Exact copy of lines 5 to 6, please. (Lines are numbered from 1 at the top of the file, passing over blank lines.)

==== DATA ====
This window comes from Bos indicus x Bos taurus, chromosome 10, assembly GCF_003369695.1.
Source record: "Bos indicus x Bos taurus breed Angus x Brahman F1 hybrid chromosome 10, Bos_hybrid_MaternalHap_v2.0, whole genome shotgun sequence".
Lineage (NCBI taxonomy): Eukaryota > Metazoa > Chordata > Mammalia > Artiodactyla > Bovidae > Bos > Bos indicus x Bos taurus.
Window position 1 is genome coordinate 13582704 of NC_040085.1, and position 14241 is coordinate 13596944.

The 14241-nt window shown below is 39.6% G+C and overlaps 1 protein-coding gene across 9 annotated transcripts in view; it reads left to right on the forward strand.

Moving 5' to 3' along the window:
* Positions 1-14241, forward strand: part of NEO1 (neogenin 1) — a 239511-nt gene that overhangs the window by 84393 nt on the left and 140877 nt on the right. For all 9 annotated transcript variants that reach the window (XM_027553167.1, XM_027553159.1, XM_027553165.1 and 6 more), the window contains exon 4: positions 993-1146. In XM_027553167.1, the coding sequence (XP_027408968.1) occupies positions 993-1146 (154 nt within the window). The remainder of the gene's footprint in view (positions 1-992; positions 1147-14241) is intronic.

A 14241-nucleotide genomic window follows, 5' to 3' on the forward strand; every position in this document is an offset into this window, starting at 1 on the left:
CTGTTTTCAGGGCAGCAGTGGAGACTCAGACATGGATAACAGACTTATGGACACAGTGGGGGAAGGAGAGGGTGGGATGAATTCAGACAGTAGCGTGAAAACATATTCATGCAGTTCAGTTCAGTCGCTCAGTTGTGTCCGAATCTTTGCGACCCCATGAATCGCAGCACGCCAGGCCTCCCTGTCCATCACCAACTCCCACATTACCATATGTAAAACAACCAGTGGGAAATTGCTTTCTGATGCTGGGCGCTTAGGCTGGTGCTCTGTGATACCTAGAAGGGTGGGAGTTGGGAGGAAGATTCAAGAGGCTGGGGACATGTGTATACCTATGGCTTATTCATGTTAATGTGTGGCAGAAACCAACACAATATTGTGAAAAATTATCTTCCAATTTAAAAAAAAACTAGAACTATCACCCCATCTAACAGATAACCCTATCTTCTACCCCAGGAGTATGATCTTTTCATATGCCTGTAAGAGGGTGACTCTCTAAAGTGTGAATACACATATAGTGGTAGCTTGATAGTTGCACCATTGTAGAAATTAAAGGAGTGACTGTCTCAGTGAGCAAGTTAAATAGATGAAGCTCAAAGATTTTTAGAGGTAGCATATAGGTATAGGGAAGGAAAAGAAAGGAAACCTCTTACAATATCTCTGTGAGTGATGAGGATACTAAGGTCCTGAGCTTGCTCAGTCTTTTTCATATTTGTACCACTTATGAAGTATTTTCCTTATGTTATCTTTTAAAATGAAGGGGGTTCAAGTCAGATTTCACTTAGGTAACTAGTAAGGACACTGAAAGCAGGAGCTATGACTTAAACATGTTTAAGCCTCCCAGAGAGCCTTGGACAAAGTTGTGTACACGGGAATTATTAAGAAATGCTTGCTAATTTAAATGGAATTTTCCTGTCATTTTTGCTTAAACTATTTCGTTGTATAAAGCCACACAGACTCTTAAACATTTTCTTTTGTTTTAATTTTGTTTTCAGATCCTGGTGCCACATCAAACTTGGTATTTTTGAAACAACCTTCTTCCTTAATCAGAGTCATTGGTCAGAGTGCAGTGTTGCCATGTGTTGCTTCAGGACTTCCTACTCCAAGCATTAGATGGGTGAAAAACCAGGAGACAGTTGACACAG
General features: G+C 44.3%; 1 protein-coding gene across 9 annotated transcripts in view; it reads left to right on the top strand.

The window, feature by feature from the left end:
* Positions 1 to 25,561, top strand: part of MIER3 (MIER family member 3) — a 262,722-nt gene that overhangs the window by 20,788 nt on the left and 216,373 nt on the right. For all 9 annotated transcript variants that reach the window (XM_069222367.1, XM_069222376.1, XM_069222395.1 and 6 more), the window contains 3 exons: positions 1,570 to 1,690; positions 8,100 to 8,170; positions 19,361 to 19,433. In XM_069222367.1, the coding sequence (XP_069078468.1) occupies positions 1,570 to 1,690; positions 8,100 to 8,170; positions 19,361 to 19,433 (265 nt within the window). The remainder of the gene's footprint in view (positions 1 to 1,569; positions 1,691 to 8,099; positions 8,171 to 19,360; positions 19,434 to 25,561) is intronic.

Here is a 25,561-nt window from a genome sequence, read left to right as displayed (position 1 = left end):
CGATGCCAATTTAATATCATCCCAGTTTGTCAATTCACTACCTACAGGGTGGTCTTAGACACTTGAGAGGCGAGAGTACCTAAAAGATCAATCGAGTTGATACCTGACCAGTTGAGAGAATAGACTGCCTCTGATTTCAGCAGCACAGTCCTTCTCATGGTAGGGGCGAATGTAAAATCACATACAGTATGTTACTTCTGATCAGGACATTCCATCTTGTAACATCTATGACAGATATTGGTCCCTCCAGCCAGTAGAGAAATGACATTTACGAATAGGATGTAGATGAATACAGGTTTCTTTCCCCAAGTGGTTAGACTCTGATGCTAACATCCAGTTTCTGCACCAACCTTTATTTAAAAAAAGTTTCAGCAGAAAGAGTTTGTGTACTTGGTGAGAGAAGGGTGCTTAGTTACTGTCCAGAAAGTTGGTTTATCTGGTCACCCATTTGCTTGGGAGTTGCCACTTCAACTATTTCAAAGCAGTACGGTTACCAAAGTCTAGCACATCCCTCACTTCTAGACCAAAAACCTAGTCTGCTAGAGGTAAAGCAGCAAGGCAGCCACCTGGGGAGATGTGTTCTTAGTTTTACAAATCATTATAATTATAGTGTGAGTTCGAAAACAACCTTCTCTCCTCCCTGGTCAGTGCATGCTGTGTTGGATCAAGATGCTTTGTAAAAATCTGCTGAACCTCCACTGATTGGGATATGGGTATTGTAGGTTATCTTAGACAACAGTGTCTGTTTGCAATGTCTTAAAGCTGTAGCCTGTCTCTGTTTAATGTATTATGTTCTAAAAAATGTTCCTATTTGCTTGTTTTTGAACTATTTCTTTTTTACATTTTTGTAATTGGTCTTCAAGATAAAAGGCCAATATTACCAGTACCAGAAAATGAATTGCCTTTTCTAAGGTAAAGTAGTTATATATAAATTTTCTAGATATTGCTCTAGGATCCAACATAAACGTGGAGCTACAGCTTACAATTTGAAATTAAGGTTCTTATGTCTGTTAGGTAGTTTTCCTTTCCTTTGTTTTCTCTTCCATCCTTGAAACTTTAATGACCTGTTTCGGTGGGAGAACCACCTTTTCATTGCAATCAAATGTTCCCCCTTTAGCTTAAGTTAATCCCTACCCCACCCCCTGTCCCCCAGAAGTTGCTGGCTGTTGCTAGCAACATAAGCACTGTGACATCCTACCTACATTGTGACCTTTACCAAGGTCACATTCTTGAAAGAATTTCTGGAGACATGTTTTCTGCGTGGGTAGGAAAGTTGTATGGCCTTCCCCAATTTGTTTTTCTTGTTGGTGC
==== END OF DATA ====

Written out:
The 14241-nt window shown below is 39.6% G+C and overlaps 1 protein-coding gene across 9 annotated transcripts in view; it reads left to right on the forward strand.

Moving 5' to 3' along the window: